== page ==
Doctors' organisation warns of alternative medicine in cancer treatment

Czech doctors are sounding alarm bells over unscientific treatment of serious illnesses. The Czech Medical Chamber has just released a list of selected alternative medicine practices on its website as part of a text called "The Risks of Alternative Medicine in Cancer Treatment". The organisation says it wants to warn patients against the unrealisable promises of "healers".

The warning is targeted primarily at potential or actual cancer patients who, according to the Czech Medical Chamber, are the most likely to turn to self-proclaimed healers for help. Oncologist Pavel Klener, who compiled the list of alternative practices for the website, says that when such patients finally seek authorised medical care, it may be too late.

"They get to us in an advanced stage of the illness. If a tumour remains untreated for a couple of weeks, nothing much happens. But if the illness is neglected for six months or longer, the cancer could have disseminated, or the tumour could have grown so much it can no longer be removed surgically. There is treatment available for these patients but it is much more complex and involves many side effects for the patients."

Professor Pavel Klener says he regrets there is no legislation in the Czech Republic or other EU countries that would protect patients against those practicing alternative medicine without any qualification and potentially threatening their health. He suggests that a law stipulating punishments for healers who harm their clients through neglect or malpractice could be included in the upcoming health care reforms. Health Ministry spokesman Tomas Cikrt says the ministry has no such plan.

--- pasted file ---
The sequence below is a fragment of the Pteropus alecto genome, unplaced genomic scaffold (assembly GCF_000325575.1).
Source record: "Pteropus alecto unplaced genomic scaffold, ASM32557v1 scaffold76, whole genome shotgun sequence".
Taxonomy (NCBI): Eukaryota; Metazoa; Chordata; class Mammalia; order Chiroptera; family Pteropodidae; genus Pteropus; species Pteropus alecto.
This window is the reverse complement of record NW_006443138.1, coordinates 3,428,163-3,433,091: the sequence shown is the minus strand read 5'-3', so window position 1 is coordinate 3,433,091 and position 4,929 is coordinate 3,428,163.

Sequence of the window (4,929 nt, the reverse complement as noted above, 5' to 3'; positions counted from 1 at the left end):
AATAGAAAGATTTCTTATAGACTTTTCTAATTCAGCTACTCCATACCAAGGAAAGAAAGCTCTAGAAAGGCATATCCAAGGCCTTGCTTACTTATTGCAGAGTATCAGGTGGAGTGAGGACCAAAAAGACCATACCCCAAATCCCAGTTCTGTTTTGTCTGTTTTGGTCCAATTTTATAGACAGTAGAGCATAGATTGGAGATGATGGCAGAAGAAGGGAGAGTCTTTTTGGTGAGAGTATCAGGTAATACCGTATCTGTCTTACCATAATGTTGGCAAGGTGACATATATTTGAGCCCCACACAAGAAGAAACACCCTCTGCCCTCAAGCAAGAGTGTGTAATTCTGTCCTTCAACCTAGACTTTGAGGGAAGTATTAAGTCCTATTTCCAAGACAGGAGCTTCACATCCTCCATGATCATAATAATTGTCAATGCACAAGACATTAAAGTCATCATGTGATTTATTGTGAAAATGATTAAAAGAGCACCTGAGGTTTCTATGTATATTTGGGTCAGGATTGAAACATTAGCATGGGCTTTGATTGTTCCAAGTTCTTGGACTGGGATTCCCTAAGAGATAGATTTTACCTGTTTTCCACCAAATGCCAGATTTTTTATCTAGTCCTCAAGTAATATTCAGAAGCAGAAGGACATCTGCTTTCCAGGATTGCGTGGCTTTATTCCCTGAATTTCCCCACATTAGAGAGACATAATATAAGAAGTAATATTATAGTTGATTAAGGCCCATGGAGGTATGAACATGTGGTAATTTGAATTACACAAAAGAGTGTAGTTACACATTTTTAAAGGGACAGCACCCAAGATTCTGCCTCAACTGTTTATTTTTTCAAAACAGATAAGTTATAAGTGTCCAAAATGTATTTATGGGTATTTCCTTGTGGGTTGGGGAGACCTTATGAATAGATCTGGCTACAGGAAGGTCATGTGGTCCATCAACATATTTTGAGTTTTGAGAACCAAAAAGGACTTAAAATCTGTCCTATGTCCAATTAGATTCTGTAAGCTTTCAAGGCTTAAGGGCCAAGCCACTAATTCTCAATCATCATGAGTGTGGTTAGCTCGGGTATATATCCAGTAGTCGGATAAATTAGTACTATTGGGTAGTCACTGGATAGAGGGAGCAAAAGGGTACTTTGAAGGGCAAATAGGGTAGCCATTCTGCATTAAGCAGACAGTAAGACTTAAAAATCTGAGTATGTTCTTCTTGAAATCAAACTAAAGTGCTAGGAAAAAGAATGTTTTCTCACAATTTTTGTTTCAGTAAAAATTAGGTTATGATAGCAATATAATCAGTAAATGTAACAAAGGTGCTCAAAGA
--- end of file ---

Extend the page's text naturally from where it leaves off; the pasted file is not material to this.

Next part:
"The Health Ministry is not preparing any legislation regarding healers. We believe everybody is responsible for their own health and should actively seek information as to what is being offered to them and by whom. We would also appreciate if expert associations did not keep quiet and communicated more with the public and warned them of potential risks."

Both Tomas Cikrt and oncologist Pavel Klener agree doctors themselves could help if they talk to patients and their families so they can make informed decisions. Doctor Klener also says the fact that Czech doctors are overworked and do not have enough time to discuss their patients' feelings makes people turn for comfort and care elsewhere.